I interpreted this as the psychological fences people erect to protect themselves, fences which tragically keep those closest to you out. The conflicts in this film are powerful, like a fist through a wall. Nuances surround the characters so you end up understanding where they’re coming from despite being in agreement or disagreement with many of their decisions. Marital affair, resentments, built up hatred, forgiving your past, trust me there’s no shortage of drama in the film. The only real issue I had was with the third act. Because of how well the first two acts of the film were presented, it was going to be hard to encapsulate all the built up emotion in a satisfying way. It’s not that I found the last third of the film to be bad; I just found it to be less interesting than the set-up. But that just might be the nature of the play. This film stayed with me and made me reflect on the complexity of human beings, on the pain we inflict and joy we infuse and share with others during our brief time on earth. It is such a welcome relief from the formulaic films that audiences are often fed. Much has been said of the performances here, and with good reason. When you pair up Denzel Washington with Viola Davis on screen, you know you’re in for two of the most outstanding performances you’ll see all year and that’s exactly what you get from this film as they’re terrific! Viola Davis will get her Oscar this year, there’s little doubt in my mind. Her Rose is so reserved and subtle for much of the film, allowing Troy’s continual imperfections and abuses to store inside her and chip away at her emotionally until the final straw causes her to erupt near the final act of the film. It’s an emotional and painful performance to observe, and one many, particularly long-time wives and mothers, will find easy to relate to but at times difficult to watch. Before watching this one, I was convinced Casey Affleck would win the Oscar for best actor (for his superb act in Manchester by the Sea). Now I think the award needs to go to Denzel. His portrayal made me think no other actor could have inhabited this role so completely, creating this larger-than-life personality in Troy Maxson. Denzel Washington inhabits his role as one would fit into a perfectly tailored suit. The depth of his character fits him like a glove. The supporting cast fairs well, particularly Stephen Henderson, Russell Hornsby, Jovan Adepo and Mykelti Williamson. Everyone seems to be working their hardest to do Wilson’s words justice, and their efforts result it what may be the most overall well-acted film of the year. On the whole, ‘Fences’ is a master class performance heavy film that makes you think, reflect, and feel. It’s unfortunate that this film won’t appeal to everyone, especially to those looking for action and extravaganza, but if you’re like me and enjoy watching good actors perform a well-written script, then you’ll be enthralled by every minute of Fences.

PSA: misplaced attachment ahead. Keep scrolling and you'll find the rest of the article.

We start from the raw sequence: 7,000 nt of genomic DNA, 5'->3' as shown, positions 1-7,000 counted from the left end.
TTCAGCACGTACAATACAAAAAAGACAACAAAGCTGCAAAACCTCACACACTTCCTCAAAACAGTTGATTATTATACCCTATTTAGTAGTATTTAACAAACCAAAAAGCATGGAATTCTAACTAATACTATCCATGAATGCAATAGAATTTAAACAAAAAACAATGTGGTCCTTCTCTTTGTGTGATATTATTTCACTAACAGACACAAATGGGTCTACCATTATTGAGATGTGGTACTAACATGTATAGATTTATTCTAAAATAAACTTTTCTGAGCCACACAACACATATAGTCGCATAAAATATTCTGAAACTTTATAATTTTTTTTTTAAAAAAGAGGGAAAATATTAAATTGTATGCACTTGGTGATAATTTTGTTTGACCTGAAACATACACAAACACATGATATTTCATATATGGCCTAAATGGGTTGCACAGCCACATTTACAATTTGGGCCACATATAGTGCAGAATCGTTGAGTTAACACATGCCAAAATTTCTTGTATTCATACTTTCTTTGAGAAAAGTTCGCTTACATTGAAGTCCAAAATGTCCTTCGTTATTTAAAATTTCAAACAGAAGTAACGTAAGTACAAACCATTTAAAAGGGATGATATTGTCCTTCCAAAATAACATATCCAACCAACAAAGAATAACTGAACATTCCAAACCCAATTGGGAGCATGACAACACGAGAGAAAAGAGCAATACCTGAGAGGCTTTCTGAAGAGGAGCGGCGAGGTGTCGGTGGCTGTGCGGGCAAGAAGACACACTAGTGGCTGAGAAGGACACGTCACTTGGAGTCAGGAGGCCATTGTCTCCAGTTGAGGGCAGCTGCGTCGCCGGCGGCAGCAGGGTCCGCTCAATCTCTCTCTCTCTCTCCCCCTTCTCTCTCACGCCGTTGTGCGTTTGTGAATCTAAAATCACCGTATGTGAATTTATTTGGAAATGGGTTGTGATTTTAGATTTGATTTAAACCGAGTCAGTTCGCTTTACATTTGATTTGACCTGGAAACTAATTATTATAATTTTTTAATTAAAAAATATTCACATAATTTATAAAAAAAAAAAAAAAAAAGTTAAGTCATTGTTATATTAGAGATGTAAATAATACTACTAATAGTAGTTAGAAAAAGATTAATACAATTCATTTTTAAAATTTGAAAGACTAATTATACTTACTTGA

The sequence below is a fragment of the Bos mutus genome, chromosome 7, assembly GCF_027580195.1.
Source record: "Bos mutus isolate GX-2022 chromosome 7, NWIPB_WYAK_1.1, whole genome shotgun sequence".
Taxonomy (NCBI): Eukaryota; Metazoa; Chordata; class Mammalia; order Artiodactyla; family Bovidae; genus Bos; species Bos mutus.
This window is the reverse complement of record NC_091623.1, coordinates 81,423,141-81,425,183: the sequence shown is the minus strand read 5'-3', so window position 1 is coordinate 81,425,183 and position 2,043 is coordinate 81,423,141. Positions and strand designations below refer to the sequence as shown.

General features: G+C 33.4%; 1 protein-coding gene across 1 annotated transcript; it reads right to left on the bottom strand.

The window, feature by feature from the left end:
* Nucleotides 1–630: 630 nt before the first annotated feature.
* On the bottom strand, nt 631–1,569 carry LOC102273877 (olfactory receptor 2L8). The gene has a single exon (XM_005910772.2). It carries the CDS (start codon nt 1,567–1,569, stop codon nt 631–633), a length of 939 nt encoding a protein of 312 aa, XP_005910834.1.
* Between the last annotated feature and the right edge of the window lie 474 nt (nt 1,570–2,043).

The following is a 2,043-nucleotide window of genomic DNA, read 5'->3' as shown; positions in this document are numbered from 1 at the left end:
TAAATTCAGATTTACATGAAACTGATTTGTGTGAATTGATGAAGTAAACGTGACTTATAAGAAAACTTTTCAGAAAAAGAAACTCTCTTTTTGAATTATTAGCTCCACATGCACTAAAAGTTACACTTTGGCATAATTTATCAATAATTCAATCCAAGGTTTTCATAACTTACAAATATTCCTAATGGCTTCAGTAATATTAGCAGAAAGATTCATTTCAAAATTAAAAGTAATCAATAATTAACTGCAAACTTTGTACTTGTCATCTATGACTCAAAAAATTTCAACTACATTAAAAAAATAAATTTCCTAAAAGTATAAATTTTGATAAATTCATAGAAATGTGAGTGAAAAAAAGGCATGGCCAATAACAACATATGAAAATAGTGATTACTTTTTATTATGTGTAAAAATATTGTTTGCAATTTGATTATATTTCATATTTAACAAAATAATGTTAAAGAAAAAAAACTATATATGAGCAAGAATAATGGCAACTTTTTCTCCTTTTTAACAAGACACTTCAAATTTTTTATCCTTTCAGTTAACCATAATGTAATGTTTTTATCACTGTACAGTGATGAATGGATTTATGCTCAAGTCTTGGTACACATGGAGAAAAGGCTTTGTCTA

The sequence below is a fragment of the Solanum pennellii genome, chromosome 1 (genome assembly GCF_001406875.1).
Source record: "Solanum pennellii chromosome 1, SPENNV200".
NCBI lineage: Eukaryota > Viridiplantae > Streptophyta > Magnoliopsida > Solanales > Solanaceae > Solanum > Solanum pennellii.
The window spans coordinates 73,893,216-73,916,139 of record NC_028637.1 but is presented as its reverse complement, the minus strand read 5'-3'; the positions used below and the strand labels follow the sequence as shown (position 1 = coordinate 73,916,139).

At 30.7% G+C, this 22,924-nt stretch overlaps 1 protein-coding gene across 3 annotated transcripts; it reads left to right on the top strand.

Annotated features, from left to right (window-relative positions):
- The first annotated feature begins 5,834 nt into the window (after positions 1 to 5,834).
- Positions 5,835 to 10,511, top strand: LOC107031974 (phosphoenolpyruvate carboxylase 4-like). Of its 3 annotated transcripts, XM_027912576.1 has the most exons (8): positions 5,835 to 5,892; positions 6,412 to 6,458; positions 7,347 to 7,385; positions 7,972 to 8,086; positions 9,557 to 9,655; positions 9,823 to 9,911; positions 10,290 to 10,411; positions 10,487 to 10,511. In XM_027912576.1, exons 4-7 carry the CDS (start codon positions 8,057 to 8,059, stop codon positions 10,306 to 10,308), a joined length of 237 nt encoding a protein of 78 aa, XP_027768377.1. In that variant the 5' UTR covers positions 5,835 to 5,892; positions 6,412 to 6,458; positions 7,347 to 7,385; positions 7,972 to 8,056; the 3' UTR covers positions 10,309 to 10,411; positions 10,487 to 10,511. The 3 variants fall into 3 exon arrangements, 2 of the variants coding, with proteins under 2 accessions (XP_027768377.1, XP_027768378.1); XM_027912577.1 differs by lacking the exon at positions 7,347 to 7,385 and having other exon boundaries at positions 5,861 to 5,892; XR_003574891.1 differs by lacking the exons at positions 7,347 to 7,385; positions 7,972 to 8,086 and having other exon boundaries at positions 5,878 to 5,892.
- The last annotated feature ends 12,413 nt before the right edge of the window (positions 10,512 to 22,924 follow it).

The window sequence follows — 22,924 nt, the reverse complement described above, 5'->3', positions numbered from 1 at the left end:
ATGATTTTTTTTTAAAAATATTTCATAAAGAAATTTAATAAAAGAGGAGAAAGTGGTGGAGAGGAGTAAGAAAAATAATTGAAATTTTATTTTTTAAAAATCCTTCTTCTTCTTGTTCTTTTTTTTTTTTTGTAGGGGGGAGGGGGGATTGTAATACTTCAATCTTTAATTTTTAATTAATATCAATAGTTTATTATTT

Directed – Denzel Washington
Rated – PG13
Run Time – 138 minutes